“Miss Americana”: a review

“Miss Americana”: a review

   Honest. Revealing. Raw. These words have all been used to describe “Miss Americana,” the new documentary about pop star Taylor Swift. Directed by Lana Wilson, the film premiered on Jan. 23 at the Sundance Film Festival before its release on Netflix on Jan. 31. 


   To many, it may seem like Swift—a ten-time Grammy winner who was recently named “Artist of the Decade” at the American Music Awards— lives a perfect life. But in “Miss Americana,” Wilson shows viewers a new side of the star, putting a spotlight on the struggles the singer has faced since rising to fame at the age of 16. 


   In “Miss Americana,” Swift goes deep into the “behind the scenes” aspects of her life and her fame that we don’t usually get to see. She discusses her struggles with an eating disorder, the effect of negative press, and how she broke into the discussion of politics, among many things. 


   “I see the movie as looking at the flip side of being America’s sweetheart,” Wilson said to Variety.


   One of the most impactful scenes of the film for me was the intense moment in which Swift, arguing with her team, explained why she could not keep her political silence any longer. For years, the artist refrained from speaking about her political beliefs, notably staying silent during the 2016 presidential election. In the documentary, she explained that she wanted to preserve her “good girl” persona. However,  in November 2018, she posted on Instagram speaking out against Tennessee candidate Marsha Blackburn and supporting two Democratic congressional candidates.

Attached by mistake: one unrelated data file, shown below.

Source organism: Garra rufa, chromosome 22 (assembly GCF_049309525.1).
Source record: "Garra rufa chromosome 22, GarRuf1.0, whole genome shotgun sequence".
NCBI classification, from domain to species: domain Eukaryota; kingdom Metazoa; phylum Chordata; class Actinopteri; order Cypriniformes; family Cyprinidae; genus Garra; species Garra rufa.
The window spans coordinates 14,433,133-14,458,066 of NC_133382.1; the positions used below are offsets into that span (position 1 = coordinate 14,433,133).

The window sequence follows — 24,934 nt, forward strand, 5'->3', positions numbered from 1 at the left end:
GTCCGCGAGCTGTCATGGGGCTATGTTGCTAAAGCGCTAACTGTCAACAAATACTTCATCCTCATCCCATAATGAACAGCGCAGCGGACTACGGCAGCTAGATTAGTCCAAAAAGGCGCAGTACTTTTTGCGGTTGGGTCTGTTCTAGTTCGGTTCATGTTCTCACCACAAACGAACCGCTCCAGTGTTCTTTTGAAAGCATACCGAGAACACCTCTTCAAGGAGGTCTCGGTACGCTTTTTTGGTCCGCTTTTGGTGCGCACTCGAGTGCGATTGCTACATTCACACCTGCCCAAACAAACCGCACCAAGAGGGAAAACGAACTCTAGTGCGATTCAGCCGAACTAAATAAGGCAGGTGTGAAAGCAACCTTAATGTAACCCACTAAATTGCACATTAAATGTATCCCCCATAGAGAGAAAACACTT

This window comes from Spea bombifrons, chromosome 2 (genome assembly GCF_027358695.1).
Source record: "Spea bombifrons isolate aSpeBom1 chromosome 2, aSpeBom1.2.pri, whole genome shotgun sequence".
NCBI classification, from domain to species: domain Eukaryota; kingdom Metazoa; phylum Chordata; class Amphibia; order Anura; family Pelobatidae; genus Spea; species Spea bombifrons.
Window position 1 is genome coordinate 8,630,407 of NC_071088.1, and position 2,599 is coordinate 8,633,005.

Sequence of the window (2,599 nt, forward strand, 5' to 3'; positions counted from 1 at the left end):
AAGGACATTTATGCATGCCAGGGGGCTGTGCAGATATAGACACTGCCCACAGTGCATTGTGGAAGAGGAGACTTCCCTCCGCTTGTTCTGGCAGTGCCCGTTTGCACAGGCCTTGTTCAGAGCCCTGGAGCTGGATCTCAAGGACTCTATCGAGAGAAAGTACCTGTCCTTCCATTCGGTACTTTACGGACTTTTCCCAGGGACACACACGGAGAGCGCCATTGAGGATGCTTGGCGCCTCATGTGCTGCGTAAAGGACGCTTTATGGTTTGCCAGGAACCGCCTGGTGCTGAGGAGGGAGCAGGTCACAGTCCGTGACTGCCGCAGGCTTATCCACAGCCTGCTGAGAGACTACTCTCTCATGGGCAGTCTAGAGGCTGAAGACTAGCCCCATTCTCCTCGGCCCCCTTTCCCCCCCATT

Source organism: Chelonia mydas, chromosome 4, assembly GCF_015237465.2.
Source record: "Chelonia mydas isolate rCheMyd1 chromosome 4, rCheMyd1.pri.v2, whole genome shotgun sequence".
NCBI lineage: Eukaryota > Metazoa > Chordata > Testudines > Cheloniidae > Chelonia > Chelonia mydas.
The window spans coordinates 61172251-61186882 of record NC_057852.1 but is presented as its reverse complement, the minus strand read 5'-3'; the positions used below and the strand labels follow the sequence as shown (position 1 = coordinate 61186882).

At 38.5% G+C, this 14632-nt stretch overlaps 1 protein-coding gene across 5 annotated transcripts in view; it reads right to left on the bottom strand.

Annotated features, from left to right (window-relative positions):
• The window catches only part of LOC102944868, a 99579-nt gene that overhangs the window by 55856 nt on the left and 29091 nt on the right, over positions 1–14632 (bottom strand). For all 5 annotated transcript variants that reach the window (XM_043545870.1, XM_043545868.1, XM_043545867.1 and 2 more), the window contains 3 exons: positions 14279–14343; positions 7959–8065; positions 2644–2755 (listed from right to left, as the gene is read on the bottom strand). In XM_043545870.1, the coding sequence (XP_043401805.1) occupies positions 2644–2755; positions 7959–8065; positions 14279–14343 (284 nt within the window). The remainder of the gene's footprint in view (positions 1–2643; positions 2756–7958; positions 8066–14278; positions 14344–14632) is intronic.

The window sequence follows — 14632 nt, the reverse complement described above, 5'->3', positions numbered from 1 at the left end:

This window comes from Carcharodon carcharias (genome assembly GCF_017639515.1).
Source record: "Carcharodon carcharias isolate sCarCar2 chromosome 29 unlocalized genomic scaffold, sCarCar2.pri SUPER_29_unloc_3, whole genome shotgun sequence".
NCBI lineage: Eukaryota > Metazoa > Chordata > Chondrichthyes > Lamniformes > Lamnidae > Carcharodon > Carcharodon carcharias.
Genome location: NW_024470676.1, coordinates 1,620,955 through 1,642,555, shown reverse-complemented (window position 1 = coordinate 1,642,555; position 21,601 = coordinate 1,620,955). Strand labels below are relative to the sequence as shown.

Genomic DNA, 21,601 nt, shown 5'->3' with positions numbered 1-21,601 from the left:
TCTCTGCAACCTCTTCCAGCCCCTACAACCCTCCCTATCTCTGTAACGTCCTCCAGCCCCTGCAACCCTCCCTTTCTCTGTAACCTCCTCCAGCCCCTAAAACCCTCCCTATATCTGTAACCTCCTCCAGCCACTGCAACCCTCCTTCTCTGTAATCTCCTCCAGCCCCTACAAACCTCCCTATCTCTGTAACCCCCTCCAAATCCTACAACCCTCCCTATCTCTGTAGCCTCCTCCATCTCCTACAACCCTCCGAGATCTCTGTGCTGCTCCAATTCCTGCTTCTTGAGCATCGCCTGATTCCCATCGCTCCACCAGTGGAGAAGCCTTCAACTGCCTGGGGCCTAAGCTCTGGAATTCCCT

Swift explained how she was partly inspired to finally display her political beliefs after she won her sexual assault trial, against a DJ who groped her.


   “I couldn’t really stop thinking about it. And I just thought to myself, next time there is any opportunity to change anything, you had better know what you stand for and what you wanna say,” Swift said in the documentary.


   There are also lighthearted moments in the film, like when the singer says that her “party shoes” are necessary for vocals, carries one of her cats around in a special cat backpack, and when she revealed that she didn’t try a burrito until her late 20s.


   Whether you are a longtime Swiftie or not a big fan of the star, “Miss Americana” is a must-watch for anyone. It is an honest depiction of the effects of fame and breaking a stereotype.